Disclaimer. Using rotary tools near water has never been, to the best of our knowledge, endorsed by any of the rotary tool manufacturers. If you do choose to drill near water or with attachments under water connected to your drill then you do so at your own risk. Please be aware that mixing electricity and water can be very dangerous.

Lets say you'd like to drill a hole through glass. When you're drilling with diamond drill bits, water is the key ingredient. The water acts as your coolant and is going to preserve the life of the drill bit and prevent your piece of glass from cracking. So whether you have a plastic trough or a drip feed system set up, this part of the drilling process is vital. But what do you drill onto or against? The following are a few suggestions of what you could use to rest on whilst drilling a hole, making jewellery or glass engraving. If you have something you'd like to add, we'd love to hear from you.

1. Wood.

A small piece of wood submerged in your trough with about 1cm of water covering that and your piece of glass works a treat.


The sort of rubber needed must be thick enough and hard enough to take the drilling impact. Some have suggested mud flaps or roofing rubber if you can get hold of some.

3. Blu-Tac.

Yes, plain old Blue-Tac works wonders as a cushion for your jewellery making purposes and helps to keep the piece of material you're working on in place better. Gemstones can be slippery eels sometimes, hold them down with your Blu-Tac, you'll need a nice big lump, not the sort of size to hold up a postcard with!

4. Thick layer of Wet Towel.

If you're drilling through fused glass lets say for pendants or decorations then this is a good idea to hold the piece you're drilling in place whilst acting as a constant coolant. Also ideal for drilling a hole in tiles, plates and fish tanks. If you're drilling a hole in a fish tank it's also a good idea to have a towel on the inside of the tank to catch the drilled glass as it falls.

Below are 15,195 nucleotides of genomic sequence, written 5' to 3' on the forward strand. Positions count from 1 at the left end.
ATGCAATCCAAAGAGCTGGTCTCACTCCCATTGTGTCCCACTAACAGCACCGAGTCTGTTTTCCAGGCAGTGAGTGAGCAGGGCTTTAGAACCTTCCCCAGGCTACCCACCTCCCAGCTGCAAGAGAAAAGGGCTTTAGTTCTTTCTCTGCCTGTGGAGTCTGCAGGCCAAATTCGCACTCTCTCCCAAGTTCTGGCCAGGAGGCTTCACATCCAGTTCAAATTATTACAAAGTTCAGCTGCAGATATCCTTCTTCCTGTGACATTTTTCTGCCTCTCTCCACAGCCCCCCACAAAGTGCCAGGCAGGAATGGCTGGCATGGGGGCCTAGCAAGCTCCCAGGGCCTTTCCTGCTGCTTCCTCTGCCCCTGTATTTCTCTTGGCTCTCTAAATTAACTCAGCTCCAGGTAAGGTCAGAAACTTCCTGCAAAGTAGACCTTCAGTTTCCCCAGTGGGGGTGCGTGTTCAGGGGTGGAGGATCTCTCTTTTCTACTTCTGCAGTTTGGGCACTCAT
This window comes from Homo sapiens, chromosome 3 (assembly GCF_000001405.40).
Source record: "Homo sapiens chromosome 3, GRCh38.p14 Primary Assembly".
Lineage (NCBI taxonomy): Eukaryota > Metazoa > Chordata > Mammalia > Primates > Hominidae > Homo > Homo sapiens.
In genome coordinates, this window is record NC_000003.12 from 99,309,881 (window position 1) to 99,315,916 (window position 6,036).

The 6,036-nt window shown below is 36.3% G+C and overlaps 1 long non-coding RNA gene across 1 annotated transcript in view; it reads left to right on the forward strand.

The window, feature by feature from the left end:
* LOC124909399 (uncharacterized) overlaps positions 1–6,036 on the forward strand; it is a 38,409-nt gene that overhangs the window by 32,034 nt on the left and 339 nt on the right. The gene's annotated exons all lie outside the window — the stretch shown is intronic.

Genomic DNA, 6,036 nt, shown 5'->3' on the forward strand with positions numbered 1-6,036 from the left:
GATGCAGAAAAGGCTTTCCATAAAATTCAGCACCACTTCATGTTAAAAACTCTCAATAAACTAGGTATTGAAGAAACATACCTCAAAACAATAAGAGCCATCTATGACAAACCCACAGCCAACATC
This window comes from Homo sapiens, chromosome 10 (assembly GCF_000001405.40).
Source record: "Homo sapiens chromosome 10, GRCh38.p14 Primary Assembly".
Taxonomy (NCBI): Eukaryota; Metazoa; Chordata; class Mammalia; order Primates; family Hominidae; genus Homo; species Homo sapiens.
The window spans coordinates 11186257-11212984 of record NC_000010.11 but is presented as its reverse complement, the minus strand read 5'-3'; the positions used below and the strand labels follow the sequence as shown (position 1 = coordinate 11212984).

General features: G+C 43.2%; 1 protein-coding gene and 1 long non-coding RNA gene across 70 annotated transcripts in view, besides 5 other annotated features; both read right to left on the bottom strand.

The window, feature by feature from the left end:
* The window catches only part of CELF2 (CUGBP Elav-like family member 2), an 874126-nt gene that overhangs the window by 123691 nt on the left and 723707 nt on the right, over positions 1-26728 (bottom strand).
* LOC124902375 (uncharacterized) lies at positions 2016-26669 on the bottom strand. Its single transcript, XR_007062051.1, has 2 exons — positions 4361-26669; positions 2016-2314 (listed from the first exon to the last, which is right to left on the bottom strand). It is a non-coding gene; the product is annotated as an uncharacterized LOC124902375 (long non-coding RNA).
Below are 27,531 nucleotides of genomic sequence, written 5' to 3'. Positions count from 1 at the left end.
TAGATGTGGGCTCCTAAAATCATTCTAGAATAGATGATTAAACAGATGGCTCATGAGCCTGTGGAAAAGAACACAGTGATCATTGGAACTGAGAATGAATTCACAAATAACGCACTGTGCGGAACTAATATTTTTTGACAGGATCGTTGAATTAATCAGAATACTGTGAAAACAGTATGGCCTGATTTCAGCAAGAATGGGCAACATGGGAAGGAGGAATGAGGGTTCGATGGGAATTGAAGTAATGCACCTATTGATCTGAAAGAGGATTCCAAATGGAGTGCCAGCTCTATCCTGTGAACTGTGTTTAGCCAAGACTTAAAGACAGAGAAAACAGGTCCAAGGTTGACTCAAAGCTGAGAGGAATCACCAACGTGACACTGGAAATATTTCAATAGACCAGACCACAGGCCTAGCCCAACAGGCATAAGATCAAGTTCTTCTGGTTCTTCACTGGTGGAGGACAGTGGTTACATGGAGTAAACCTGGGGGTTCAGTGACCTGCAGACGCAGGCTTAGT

5. Polystyrene or cell foam.

Take a look at Jeans Art Glass. Jean has fashioned a foam set up to hold her pieces of glass in place whilst she engraves which is then covered with black cloth. So don't throw out your packing material, use it to create the perfect working platform. The Glass Goddess Engraving uses an upturned lap desk. Have the wooden side facing down and place a piece of black cloth over the bean bag part.

Polystyrene rest for drilling or engraving

Jeans Art Glass, polystyrene rest for her glass engraving work

6. Piece of Carpet.

It's cheap, it's tough enough and when you're not using it to lean your material against to drill or engrave on you can curl up on it in front of the fire!

7. Wax.

Fill a large shallow tin such as the spanish tuna you can buy called Ortiz with melted wax. This can then be immersed in your water trough.

For many craft and jewellery making purposes we often don't need such set ups but when we do it's nice to have 7 options to help us out. I'm off to find some mud flaps!